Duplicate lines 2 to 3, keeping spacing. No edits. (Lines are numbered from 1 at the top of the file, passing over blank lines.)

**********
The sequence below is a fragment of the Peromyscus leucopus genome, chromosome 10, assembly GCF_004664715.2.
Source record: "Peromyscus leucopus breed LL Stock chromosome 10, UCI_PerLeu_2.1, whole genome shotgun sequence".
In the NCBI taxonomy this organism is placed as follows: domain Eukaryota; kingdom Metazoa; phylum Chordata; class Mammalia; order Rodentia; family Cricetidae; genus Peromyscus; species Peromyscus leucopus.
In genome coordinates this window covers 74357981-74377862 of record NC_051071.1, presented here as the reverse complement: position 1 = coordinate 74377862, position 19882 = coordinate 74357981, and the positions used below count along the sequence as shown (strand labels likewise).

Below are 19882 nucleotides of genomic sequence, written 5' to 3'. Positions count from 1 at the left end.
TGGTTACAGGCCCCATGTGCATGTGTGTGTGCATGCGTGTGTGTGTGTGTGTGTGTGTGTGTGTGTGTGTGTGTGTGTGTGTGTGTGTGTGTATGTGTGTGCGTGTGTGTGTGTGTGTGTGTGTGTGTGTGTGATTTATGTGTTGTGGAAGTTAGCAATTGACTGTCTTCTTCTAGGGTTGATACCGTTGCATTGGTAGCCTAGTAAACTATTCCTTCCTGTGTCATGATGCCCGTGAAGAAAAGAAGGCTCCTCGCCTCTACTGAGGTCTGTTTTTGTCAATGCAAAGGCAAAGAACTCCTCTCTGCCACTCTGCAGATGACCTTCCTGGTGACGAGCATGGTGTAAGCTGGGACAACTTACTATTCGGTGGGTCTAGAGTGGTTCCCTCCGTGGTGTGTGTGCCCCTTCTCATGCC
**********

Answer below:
Source record: "Peromyscus leucopus breed LL Stock chromosome 10, UCI_PerLeu_2.1, whole genome shotgun sequence".
In the NCBI taxonomy this organism is placed as follows: domain Eukaryota; kingdom Metazoa; phylum Chordata; class Mammalia; order Rodentia; family Cricetidae; genus Peromyscus; species Peromyscus leucopus.